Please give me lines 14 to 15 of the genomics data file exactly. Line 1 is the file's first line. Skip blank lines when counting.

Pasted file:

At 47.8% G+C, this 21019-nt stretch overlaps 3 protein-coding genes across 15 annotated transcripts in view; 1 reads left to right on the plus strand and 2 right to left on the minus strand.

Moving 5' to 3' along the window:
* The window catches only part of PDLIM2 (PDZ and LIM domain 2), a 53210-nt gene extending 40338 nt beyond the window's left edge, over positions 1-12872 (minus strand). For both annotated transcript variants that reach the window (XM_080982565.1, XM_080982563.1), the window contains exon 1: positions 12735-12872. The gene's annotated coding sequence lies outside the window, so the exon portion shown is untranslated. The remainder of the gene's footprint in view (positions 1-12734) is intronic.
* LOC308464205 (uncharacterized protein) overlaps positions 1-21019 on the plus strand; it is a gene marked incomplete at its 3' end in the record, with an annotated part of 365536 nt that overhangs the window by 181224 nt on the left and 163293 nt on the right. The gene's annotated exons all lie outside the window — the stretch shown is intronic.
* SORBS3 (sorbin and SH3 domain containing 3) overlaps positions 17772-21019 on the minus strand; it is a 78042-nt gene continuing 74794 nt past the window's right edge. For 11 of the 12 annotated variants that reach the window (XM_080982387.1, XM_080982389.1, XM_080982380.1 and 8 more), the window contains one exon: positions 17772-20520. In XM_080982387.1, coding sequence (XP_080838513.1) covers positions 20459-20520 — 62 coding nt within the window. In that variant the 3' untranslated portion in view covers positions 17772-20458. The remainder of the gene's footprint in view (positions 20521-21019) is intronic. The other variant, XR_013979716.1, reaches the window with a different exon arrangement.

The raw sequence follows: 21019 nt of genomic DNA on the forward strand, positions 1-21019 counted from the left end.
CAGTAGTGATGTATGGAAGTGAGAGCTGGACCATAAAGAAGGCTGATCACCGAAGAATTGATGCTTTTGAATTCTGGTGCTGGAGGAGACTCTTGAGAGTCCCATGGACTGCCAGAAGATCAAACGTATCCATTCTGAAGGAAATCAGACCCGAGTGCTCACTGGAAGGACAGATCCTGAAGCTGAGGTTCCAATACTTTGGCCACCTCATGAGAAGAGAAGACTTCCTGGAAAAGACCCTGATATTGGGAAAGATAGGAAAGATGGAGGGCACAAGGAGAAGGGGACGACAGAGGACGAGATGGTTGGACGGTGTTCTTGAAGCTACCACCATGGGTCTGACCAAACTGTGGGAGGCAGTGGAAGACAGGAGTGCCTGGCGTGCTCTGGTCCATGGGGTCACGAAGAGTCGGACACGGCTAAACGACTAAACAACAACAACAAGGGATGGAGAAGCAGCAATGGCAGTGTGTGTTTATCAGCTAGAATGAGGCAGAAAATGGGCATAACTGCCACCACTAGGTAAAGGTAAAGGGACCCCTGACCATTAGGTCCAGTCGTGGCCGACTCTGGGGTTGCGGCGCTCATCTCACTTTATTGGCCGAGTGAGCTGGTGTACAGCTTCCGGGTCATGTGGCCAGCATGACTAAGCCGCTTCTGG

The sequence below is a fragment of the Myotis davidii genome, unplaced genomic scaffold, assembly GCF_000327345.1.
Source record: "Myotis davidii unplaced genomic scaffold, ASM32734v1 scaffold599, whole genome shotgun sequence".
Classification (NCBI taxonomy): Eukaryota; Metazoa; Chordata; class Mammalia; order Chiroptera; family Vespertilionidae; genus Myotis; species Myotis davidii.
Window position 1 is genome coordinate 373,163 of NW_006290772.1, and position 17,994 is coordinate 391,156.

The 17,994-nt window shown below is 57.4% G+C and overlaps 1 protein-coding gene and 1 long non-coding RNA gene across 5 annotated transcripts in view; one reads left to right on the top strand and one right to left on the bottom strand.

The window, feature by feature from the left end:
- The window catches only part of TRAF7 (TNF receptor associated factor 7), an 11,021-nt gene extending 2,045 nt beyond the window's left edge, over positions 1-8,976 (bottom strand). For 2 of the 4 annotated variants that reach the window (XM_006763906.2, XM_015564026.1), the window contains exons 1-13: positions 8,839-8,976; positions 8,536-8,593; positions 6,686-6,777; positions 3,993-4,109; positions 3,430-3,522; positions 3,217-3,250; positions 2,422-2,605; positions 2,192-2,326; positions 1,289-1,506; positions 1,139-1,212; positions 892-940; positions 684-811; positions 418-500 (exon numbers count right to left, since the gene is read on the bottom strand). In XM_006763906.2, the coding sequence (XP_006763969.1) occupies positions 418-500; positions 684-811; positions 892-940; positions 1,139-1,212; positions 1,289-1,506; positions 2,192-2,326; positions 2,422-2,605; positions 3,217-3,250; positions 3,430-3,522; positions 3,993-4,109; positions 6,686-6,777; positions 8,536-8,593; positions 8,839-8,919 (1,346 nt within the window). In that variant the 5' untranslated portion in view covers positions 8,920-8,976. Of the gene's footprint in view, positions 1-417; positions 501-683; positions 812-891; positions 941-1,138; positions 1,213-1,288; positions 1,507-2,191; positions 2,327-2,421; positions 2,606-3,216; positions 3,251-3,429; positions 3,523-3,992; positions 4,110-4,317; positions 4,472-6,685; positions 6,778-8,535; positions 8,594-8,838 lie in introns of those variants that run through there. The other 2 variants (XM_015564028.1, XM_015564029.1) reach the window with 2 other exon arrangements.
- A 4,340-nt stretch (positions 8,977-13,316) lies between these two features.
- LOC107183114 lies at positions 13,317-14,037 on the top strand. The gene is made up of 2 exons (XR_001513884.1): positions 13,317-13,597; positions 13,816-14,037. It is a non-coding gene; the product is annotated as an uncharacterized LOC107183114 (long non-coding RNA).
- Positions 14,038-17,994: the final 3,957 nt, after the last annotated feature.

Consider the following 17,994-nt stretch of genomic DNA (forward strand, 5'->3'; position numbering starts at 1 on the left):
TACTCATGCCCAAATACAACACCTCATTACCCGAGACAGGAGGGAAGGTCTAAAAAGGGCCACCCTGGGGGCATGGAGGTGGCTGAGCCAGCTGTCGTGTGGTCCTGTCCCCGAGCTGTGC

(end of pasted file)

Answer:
- The window catches only part of TRAF7 (TNF receptor associated factor 7), an 11,021-nt gene extending 2,045 nt beyond the window's left edge, over positions 1-8,976 (bottom strand). For 2 of the 4 annotated variants that reach the window (XM_006763906.2, XM_015564026.1), the window contains exons 1-13: positions 8,839-8,976; positions 8,536-8,593; positions 6,686-6,777; positions 3,993-4,109; positions 3,430-3,522; positions 3,217-3,250; positions 2,422-2,605; positions 2,192-2,326; positions 1,289-1,506; positions 1,139-1,212; positions 892-940; positions 684-811; positions 418-500 (exon numbers count right to left, since the gene is read on the bottom strand). In XM_006763906.2, the coding sequence (XP_006763969.1) occupies positions 418-500; positions 684-811; positions 892-940; positions 1,139-1,212; positions 1,289-1,506; positions 2,192-2,326; positions 2,422-2,605; positions 3,217-3,250; positions 3,430-3,522; positions 3,993-4,109; positions 6,686-6,777; positions 8,536-8,593; positions 8,839-8,919 (1,346 nt within the window). In that variant the 5' untranslated portion in view covers positions 8,920-8,976. Of the gene's footprint in view, positions 1-417; positions 501-683; positions 812-891; positions 941-1,138; positions 1,213-1,288; positions 1,507-2,191; positions 2,327-2,421; positions 2,606-3,216; positions 3,251-3,429; positions 3,523-3,992; positions 4,110-4,317; positions 4,472-6,685; positions 6,778-8,535; positions 8,594-8,838 lie in introns of those variants that run through there. The other 2 variants (XM_015564028.1, XM_015564029.1) reach the window with 2 other exon arrangements.
- A 4,340-nt stretch (positions 8,977-13,316) lies between these two features.